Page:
As a platoon leader deployed in Afghanistan less than a month ago, second lieutenant Austin McNaul has time for little but getting up to speed on the war.
But when he gets a moment, he races to the Internet to see how Bryce, his 6-foot-3, 230-pound little brother, fares as Northwestern's starting weakside linebacker.
After the redshirt junior piled up a career-high 13 tackles in Saturday's 20-17 victory at Indiana, Austin used his four minutes of free time to fire off an e-mail to their mother. Debra McNaul forwarded it to Bryce.
"He said in all capital letters, 'IT IS GREAT THAT BRYCE IS PLAYING SO WELL," Bryce said. "And he said, 'Even if he's not, be thankful that he's out there and he's healthy, because it's a dream come true for him. And he goes, 'I'm very proud of him.'"
Now, it's not uncommon for brothers to enjoy a mutual admiration society, but the McNauls' extends up and down the family tree.
Bryce and Austin are the third generation of rugged athletes in their suburban Minneapolis-based family. They're an abnormally tight group regardless of the age differential.
"I find a lot of fulfillment in my family and being there for my family," Bryce said. "I know (Austin) does, too. We're a real special bunch, I like to think. It means the world to me."
Austin, while preparing to serve his country, started as the Number 8 on Army's nationally ranked rugby club team.
Their father, Eric, played football at Cincinnati Moeller for Gerry Faust when the school won the 1977 mythical national title.
Their grandfather, Daniel Drotar, was a two-time all-state player in California. As Bryce ramps up his play during his first year as a starter a campaign that came two seasons later than the McNauls and the Wildcats coaching staff hoped his grandfather's words resonate.
"He's always emphasizing, 'Let the game slow down for you. Let the game slow down for you,'" Bryce said. "I was never trying to write them off, but, man, those words are pretty profound the more and more I'm playing here. The game does tend to slow down and you start to see things better."
After posting 21 tackles in his first four starts, McNaul owns 23 tackles and 1 forced fumble in his last two games. Barring injury, he will make his seventh consecutive start Saturday at Penn State.
You need the "barring injury" qualifier because McNaul's first three years at NU were spent breaking and rebuilding his body.
•Three days before he reported to camp as a true freshman in 2007, he pulled his right hamstring.
•Midway through spring ball in 2008 as he challenged for the starting WILL linebacker spot, he separated his right shoulder.
•On the first day of Camp Kenosha in August 2008, he blew out his right hamstring … then he continually reinjured his shoulder during the course of the season while trying to help on special teams.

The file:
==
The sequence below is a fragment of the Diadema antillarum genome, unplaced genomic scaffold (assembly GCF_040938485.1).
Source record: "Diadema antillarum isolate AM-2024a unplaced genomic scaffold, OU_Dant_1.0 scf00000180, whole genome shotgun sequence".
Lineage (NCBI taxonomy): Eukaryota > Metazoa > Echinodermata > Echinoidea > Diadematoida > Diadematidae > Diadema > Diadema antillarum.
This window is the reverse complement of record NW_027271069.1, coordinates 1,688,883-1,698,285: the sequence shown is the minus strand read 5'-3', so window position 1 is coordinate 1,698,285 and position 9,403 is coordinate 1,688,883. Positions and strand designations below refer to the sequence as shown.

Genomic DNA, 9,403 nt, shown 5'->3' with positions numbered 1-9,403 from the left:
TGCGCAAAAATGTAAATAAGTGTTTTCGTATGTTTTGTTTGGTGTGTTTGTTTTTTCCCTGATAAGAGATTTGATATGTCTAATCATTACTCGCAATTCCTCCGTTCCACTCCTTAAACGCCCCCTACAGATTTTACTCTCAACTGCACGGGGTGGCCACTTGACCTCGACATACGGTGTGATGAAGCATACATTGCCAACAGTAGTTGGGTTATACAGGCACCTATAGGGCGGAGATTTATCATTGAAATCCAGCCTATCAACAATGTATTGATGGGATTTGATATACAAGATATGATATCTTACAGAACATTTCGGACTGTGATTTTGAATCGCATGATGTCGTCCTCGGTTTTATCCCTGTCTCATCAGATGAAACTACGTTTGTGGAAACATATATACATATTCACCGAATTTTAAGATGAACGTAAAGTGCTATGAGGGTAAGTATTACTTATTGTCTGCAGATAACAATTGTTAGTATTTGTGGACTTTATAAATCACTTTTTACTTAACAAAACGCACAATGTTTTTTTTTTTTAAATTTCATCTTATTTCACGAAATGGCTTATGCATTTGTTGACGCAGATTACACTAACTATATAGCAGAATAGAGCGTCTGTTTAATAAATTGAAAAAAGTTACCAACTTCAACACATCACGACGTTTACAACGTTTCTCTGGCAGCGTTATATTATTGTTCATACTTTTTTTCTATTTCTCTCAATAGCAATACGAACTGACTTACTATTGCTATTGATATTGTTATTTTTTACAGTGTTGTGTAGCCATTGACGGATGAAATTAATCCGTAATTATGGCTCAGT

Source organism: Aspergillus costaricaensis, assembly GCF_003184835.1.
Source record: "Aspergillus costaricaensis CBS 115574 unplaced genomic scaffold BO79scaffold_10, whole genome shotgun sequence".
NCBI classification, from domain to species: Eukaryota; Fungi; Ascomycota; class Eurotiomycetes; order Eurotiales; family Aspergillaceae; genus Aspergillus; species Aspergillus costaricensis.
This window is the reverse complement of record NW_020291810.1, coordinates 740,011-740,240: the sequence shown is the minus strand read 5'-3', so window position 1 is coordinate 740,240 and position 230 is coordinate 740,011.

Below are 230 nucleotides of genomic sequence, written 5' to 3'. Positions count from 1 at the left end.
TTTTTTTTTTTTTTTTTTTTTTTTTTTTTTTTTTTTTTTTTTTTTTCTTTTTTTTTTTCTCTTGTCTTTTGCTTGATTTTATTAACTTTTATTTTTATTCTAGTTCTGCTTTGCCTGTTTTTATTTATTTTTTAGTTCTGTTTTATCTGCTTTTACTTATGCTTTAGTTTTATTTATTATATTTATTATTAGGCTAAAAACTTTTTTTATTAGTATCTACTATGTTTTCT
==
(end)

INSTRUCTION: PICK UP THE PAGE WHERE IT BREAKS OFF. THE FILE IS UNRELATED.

•He underwent reconstructive surgery on his right shoulder after the 2008 Alamo Bowl, which knocked him out of the 2009 spring practices.
•After earning a big role on special teams last season, McNaul suffered a potentially catastrophic right-knee injury in the Big Ten opener against Minnesota.
"I kind of blew out my knee," McNaul said. "Actually, the ACL and all the tendons held on, which I think the doctors looked at me and their eyes were, like, wide open.
"When I came in the next morning after they read the MRI, they were like, 'You need to say a few prayers. Your knee held on, but we don't know how.' But I tore my calf and had a bone contusion in my knee that kept me out until Iowa."
McNaul finally made his first start in last year's regular-season finale against Wisconsin and earned a starting job this fall. Of course, he promptly injured his shoulder and had to sit out the Vanderbilt and Illinois State wins.
"It's been a tough road for him," head coach Pat Fitzgerald said. "Early in his career we thought, 'Here's a guy who had a chance to be a two-, three-, four-year starter for us. Then the injuries popped up."
And nearly dragged him down. McNaul admits to being depressed, though he's so outgoing and assertive that he must mean it more in a figurative sense.
"I think one of the biggest pains that I've felt during my college years here is watching others play the game that I love," McNaul said. "It's like your woman (equals) playing that game. And, wow, you're just so jealous of those guys that are out there and they're able to play.
"Not even like, 'I want their spots, their plays, their stats.' You're just like, 'I want that ability to be out there playing.' When you're sitting from the sideline, you can either call it in and say, 'Poor me,' or you can be like, 'Wait 'til I get out there' and make the most of it."
Now that he is, Bryce broke down recently and created a Facebook account if only to share his experiences with someone nine time zones and one world away.
"I was one of those guys who was, 'There's no point in having a Facebook page. It's just a gossip thing,'" Bryce said. "But here I am trying to learn how to use it to talk to my brother in Afghanistan."